Book Consumption: The Sleeper Hits of 2017

What’s a sleeper hit?

The term comes from entertainment industry jargon and describes a movie that becomes a big success despite a small financial investment, little promotion and/or slow opening success.  I’m borrowing the term to describe a book I expect will be good (or even great) but ends up being much better than I anticipated.  Sleeper hits aren’t always 5 star books.  However, they all fall solidly in at least the 4 star category and are always a happy surprise when it comes to my personal enjoyment of them.

Of the 64 books I read in 2017, 8 books made it to my Sleeper Hits list.  The books are a diverse group, covering a wide variety of genres, topics and geographical locations.  It’s important to note I experienced about half the books on the following list in audiobook format.  Listening to books read by gifted narrators with accents appropriate to the stories enhanced the reading experience for me and often played a vital role in bumping the books up to Sleeper Hit status.

I loved all these books and am excited to share them today.

Sleeper Hits of 2017

Bellweather

 

Bellweather Rhapsody by Kate Racculia, narrated by Jessica Almasy (audiobook).  I would describe this book as quirky, complex, and surprising.  I don’t know if this is a YA novel with adult themes or an adult novel with a YA setting and characters.  Either way, it works.  Celeste Ng, author of Everything I Never Told You reviewed it on Goodreads and she describes the experience perfectly:  This was one of the most fun books I’ve read in a long time. Sharp, witty, and full of flashbacks to the late 1990s–if, like me, you were an adolescent at that time, you’ll be giggling in delight. But lest you think it’s just fluff, there are weightier issues here as ballast, too: a teen struggling with his sexuality, a woman scarred by an abusive teacher who fears she’s become a monster herself, a father devastated by a long-ago tragedy. Oh, and two murders. It races along at a breakneck pace–I finished it in days–and Racculia pulls it all together in a very satisfying way at the end. If you loved The Westing Game as a kid, you’ll love this.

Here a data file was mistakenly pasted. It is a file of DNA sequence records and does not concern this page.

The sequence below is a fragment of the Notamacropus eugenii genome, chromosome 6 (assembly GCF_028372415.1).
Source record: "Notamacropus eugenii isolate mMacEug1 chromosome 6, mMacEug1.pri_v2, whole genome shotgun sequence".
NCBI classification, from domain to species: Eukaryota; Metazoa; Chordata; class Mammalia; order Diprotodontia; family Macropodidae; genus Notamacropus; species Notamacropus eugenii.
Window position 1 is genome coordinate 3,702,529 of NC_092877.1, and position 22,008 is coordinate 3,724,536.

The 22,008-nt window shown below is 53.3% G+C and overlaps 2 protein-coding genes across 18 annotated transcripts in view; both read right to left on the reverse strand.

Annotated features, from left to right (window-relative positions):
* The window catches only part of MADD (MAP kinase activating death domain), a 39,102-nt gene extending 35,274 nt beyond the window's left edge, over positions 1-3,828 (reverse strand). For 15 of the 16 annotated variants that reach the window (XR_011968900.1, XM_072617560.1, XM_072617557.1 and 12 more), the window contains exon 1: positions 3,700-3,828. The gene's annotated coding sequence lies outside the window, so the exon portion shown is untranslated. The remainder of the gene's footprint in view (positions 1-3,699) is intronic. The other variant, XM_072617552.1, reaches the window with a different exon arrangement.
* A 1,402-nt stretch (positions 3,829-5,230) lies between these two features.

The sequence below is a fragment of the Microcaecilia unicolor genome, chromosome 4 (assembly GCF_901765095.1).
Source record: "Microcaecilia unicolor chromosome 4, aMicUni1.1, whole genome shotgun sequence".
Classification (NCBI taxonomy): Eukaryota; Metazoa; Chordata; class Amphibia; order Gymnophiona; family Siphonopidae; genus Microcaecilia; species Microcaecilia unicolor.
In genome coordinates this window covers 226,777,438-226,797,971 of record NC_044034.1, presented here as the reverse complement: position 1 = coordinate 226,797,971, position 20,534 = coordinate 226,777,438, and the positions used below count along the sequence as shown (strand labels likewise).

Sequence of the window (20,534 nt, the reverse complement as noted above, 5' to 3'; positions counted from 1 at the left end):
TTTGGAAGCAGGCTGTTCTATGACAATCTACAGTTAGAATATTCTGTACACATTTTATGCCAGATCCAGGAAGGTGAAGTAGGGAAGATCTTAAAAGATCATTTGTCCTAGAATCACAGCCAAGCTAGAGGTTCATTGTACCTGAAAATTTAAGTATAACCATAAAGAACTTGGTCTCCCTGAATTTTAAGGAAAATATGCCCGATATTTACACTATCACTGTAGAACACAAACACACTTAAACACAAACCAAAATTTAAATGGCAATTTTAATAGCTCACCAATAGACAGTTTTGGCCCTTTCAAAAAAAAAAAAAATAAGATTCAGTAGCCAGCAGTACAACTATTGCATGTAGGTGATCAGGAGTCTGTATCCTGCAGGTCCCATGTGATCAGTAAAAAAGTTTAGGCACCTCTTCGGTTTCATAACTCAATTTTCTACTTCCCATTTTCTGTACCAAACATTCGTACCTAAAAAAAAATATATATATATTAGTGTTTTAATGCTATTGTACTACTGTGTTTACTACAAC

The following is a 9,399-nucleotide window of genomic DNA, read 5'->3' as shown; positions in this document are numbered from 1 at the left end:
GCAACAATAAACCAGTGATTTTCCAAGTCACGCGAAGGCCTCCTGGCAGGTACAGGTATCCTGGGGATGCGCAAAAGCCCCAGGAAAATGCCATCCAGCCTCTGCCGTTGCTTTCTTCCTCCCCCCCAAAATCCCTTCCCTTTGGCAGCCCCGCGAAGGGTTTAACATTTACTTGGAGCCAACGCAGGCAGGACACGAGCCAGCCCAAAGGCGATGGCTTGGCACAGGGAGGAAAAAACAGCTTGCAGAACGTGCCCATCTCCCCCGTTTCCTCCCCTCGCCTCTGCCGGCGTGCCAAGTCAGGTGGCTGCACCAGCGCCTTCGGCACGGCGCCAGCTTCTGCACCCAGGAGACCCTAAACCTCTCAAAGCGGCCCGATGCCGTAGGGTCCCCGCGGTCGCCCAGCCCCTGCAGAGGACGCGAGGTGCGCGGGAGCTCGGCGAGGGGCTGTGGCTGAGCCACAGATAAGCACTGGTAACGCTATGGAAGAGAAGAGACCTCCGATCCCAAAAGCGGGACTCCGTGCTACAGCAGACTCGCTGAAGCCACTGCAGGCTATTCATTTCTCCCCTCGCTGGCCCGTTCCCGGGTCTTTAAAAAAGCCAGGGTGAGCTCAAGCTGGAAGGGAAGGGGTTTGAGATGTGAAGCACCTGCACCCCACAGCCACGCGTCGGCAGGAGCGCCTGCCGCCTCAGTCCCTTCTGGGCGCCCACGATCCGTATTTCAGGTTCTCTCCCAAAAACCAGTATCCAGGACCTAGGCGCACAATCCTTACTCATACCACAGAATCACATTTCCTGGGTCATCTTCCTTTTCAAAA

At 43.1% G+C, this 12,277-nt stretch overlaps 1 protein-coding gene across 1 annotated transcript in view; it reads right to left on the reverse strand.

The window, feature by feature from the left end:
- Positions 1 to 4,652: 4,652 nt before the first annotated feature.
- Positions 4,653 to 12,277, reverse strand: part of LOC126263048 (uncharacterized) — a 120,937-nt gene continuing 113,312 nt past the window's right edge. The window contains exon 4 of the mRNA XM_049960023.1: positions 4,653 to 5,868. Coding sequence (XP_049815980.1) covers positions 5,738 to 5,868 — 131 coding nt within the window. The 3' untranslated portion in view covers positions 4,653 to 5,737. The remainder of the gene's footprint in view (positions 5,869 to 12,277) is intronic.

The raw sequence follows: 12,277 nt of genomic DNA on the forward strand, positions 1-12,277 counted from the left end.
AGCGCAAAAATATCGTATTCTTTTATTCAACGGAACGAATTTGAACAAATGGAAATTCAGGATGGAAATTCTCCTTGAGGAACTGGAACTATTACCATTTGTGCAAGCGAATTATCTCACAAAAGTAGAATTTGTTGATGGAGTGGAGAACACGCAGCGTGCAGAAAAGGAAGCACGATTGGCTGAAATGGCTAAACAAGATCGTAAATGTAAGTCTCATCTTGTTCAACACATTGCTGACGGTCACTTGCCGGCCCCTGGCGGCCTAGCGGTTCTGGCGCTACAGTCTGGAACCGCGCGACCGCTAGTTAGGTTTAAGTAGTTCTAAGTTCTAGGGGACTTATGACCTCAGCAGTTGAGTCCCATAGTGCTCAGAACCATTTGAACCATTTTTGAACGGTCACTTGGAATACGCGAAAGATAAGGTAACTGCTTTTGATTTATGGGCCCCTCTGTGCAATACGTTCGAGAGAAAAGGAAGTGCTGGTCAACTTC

News

 

News of the World by Paulette Jiles.  After reading several glowing reviews, I expected this book to be fabulous so the fact it landed on my Sleeper Hits list is very telling.  This is one of the best books I read all year.  The story takes place in Texas during the Reconstruction era and follows the journey of an itinerant news reader in Witchita Falls who has agreed to transport a young German girl, who has been a captive of the Kiowa Indians for several years, back to her extended family in San Antonio.  What makes this book unforgettable?  Memorable characters who demonstrate growth, a strong sense of time and place, an interesting storyline with layered and complex themes,  and beautiful writing.  I don’t read westerns, ever, but this book changed that.  I would love to see News of the World developed into a movie.  If done right it would be visually stunning, action-packed, and emotionally satisfying.

Boys

 

The Boys in the Boat by James Daniel Brown.  This is another book I had very high expectations for.  And, boy, did it ever deliver.  The boys in the boat refer to the University of Washington’s 1936 eight oar rowing crew.  The book covers their quest to win the gold medal in Hitler’s 1936 Olympic Games.  The content centers around the life of Joe Rantz, one of the rowers, and his personal drama as an abandoned child during the Great Depression and as a member of the crew.  Filled with compelling characters, interesting historic details and thrilling narrative drive, I found this book to be unputdownable. (Is that a word?).  This is piece of creative non-fiction that reads like the best of kind of novel and is another one of my favorites from 2017.

Brown

 

Brown Girl Dreaming, written and read by Jacqueline Woodson (audiobook).  I would not normally pick up this type of book on my own, mainly because I no longer have middle grade kids.  But, I do listen to the podcast What Should I Read Next on a regular basis and Brown Girl Dreaming was mentioned several times last year so I thought I’d give it a go.  It’s the perfect example of why stepping outside one’s comfort zone is a positive thing.  Jacqueline Woodson’s award-winning (National Book Award and Newberry Honor) autobiography is children’s literature of the highest order.  It’s written in verse, which makes for an interesting reading/listening experience.  The story provides a singular, intimate portrait of a young African American girl’s experience growing up in the South and in New York City in the 1960s and early 1970s.  Woodson narrates the audiobook and it is delightful.  I can’t recommend it enough.